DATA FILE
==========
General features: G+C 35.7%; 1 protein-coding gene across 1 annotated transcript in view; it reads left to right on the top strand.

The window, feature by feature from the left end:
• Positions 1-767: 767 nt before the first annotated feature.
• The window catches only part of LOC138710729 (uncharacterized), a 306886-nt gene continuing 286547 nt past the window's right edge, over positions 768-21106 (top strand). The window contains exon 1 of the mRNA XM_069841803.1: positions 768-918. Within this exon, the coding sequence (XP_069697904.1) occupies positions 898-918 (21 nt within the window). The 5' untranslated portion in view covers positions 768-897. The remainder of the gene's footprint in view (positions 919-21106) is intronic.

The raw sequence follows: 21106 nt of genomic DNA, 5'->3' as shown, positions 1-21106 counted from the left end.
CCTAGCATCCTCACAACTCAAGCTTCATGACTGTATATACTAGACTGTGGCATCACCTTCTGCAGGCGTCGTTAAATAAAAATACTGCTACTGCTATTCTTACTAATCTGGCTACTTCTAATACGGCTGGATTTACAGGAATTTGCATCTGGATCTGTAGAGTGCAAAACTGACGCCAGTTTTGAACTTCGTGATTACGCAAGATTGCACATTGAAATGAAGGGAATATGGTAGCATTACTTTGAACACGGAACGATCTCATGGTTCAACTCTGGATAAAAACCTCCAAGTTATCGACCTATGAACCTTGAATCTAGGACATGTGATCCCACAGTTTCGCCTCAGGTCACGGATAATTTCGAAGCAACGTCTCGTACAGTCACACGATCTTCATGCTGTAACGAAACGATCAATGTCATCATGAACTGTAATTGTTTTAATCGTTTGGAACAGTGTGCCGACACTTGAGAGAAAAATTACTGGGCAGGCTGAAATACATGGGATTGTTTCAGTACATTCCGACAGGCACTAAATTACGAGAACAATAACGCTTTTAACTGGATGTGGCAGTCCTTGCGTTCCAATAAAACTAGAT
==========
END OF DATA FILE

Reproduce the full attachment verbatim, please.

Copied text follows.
General features: G+C 35.7%; 1 protein-coding gene across 1 annotated transcript in view; it reads left to right on the top strand.

The window, feature by feature from the left end:
• Positions 1-767: 767 nt before the first annotated feature.
• The window catches only part of LOC138710729 (uncharacterized), a 306886-nt gene continuing 286547 nt past the window's right edge, over positions 768-21106 (top strand). The window contains exon 1 of the mRNA XM_069841803.1: positions 768-918. Within this exon, the coding sequence (XP_069697904.1) occupies positions 898-918 (21 nt within the window). The 5' untranslated portion in view covers positions 768-897. The remainder of the gene's footprint in view (positions 919-21106) is intronic.

The raw sequence follows: 21106 nt of genomic DNA, 5'->3' as shown, positions 1-21106 counted from the left end.
CCTAGCATCCTCACAACTCAAGCTTCATGACTGTATATACTAGACTGTGGCATCACCTTCTGCAGGCGTCGTTAAATAAAAATACTGCTACTGCTATTCTTACTAATCTGGCTACTTCTAATACGGCTGGATTTACAGGAATTTGCATCTGGATCTGTAGAGTGCAAAACTGACGCCAGTTTTGAACTTCGTGATTACGCAAGATTGCACATTGAAATGAAGGGAATATGGTAGCATTACTTTGAACACGGAACGATCTCATGGTTCAACTCTGGATAAAAACCTCCAAGTTATCGACCTATGAACCTTGAATCTAGGACATGTGATCCCACAGTTTCGCCTCAGGTCACGGATAATTTCGAAGCAACGTCTCGTACAGTCACACGATCTTCATGCTGTAACGAAACGATCAATGTCATCATGAACTGTAATTGTTTTAATCGTTTGGAACAGTGTGCCGACACTTGAGAGAAAAATTACTGGGCAGGCTGAAATACATGGGATTGTTTCAGTACATTCCGACAGGCACTAAATTACGAGAACAATAACGCTTTTAACTGGATGTGGCAGTCCTTGCGTTCCAATAAAACTAGAT